Polls for New Book

Hey guys. I’ve been thinking of posting a “work” about Gen Z and certain social issues, such as gender equality, toxic masculinity and femininity, etc.

I would really like your help.

Here are two title options:

  • We Are The Rebellion: Gen Z
  • The Game Changers: Gen Z
  • Other (Please leave suggestion)

0 voters

Also what topics do you think I should include.

I want to talk about the above mentioned topics as well as negative connotations attached to being a Gen Z.


Aren’t there honestly a million TV shows trying to do this right now?

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I’m sure many of us have been taught to respect our elders. Which I do for the most part. But for me, it was always a little confusing. Your taught (indoctrinated) to respect those that are older than you, but you’re also told respect is earned not given.

So if it isn’t given, then why is it expected. That to me comes off a little hypocritical, because Gen Z (and Millenials) are often called entitled. But past generations (not all), often feel they are owed the respect of young people.

For lack of a better term it becomes an “oppression Olympics.” You hear “Back in my day…” and it often leads to how much they had to endure. There is no denying the past generations have faced great adversity, but sometimes it feels as though the struggles faced by young people today are diminished in comparison. There should be no comparison. Each generation has struggled.

Probably. Moxie comes to mind at first thought. The premise was amazing, but most hated or really disliked it because the lead character was not a minority. It had a chance to touch on white privilege, but it was mentioned once for two seconds.

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Ramble of the old:

Aa a Millennial who borders on Gen X, Gen Z is a bunch of conformists in a world gone mad, not anything novel. So, from my view this is pandering to what the generation wants to believe about itself…and it’s not a critical look at the group as a whole.

Not that you have to do that. It’s fine to conform. That is what a sense of belonging is for. But real rebellion isn’t going against the generations before you because every generation forges it’s own destiny, and it’s not their parent’s. I was born after Vietnam ended. Believe me, there were boys who lost their mind as they were graduating highschool without the grades to go to college because they knew they were going to die in a useless war they didn’t want. That’s something far more concrete than us Melllenials went through. There hasn’t been any sort of conscription since then, so we’re now 2 generations removed from being a slave of war: even as the wars escalate. And it explains a great deal about the younger boomers and the older Gen Xs. They now get to see people fight about feelings when they were going to die, no matter what they felt. No wonder the generations are clashing. Feelings now matter when theirs never did. Getting to rebel over people not understanding the weight of feelings is the privilege of a generation that has been forged in a different environment. But it’s not true rebellion because the whole generation is doing it, overall.

Now, that doesn’t mean that Gen Z isn’t unique. You are. You don’t know a world without smart phones, constant surveillance, massive info dumps, and probably can’t conceive of a world that doesn’t watch cat videos all day. I was in my late teens the first time I saw an all-cat video, especially one that didn’t come with a pre-recorded laugh track (90s). I participated in the translation of the Ceiling Cat bible, for fun. A very strange time, in the early 00s, for that translation.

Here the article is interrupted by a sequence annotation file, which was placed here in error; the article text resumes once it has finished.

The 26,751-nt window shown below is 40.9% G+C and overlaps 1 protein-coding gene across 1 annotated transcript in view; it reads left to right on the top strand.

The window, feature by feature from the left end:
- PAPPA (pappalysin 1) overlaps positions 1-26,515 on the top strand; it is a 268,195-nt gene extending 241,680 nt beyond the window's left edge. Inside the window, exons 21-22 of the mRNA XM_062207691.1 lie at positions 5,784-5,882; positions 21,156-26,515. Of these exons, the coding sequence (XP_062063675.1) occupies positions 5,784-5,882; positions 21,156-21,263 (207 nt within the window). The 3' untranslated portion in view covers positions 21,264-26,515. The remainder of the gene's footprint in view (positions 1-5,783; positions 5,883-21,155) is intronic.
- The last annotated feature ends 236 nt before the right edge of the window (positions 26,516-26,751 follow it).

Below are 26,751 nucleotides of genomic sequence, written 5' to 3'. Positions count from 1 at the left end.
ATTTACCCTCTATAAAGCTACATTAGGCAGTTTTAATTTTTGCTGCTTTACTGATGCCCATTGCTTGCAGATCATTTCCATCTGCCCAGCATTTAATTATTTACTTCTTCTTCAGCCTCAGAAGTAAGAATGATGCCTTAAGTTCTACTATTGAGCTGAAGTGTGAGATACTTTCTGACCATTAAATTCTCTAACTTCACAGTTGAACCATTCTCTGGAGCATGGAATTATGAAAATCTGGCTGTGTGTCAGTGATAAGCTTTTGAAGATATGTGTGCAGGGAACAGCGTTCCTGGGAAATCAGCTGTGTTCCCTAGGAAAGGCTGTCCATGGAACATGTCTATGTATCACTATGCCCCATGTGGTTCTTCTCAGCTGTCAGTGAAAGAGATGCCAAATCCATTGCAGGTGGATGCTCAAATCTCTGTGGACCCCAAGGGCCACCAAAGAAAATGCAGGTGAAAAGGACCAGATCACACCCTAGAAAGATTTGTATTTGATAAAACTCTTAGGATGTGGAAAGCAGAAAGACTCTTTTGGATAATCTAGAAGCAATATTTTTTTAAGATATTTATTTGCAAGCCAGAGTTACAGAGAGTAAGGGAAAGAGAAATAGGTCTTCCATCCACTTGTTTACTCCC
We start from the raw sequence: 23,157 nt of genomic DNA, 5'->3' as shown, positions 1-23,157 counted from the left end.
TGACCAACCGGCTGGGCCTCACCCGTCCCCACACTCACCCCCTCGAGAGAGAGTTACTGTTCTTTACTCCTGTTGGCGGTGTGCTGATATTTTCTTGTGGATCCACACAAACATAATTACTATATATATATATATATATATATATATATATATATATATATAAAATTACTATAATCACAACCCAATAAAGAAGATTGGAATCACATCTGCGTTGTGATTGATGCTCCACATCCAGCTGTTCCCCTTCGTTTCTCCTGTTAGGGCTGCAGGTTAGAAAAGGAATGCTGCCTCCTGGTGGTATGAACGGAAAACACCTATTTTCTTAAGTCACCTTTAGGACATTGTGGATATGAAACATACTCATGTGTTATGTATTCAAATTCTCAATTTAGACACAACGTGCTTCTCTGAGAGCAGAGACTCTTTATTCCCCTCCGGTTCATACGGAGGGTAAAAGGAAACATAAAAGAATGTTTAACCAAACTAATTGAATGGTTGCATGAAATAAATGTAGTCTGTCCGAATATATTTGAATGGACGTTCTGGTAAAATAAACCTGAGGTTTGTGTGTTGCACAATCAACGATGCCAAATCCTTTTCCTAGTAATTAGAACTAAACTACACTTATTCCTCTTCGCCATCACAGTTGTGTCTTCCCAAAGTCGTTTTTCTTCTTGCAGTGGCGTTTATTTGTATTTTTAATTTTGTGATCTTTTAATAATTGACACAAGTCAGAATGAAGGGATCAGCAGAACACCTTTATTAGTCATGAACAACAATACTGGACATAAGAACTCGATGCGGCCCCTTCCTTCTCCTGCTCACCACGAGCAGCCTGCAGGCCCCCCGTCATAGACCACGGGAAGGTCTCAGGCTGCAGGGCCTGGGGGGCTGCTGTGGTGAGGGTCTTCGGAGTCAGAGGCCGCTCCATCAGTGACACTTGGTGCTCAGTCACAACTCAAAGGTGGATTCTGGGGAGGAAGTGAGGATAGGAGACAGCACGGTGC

Another strange thing is a lot of the stuff called for “conservation of our planet” is the tech level of those my age and much older. People who switch to reusable bags for groceries, or take the option of paper bags seem to forget that the generation before mine only really had paper and their own bags in the first place. Plastic was foisted on everyone to “save the trees”. Things like Uber Eats? My father caught the milk man and the bread man driving to his house, he didn’t go to the store for that. A great deal of food was delivered up until big chains killed that. We just keep going back and revamping old trends all the time, thinking it’s somehow novel.

So, I’d rather see a title like Gen Z’s Bondage. Not to be an adult book, but a series that explores what Gen Z can’t wrap their minds around. It might help raise understanding.

Especially mine when I’m sitting there going “but how is this rebellion?!”


I hope you like history, kid! Because if you want to say anything of value, you need to know how we got to this point.


Yeah, see this is the problem with talking to “older people” when you want to do something “of your generation”. Trying like hell to not poo-poo an idea that probably would sell like hotcakes to the target audience is the chronic issue for older gens.

Each year I experience “been there, done that” is one more year removed from “this is awesome!” Lmao


I appreciate you response. As a whole, I wanted to discuss social issues, possibly from my view as a Gen Z (not speaking for all; impossible), but of the reaction of the younger generations to certain social issues. Resurgence or continuance from past generations. A passing of the torch, if you will.

I know you did not call me one, but I would never consider myself a conformist. There have been a few times where people have tried to touch on such topics as Gen Z or Millenial feminists. But in one way or another, they’ve missed the mark.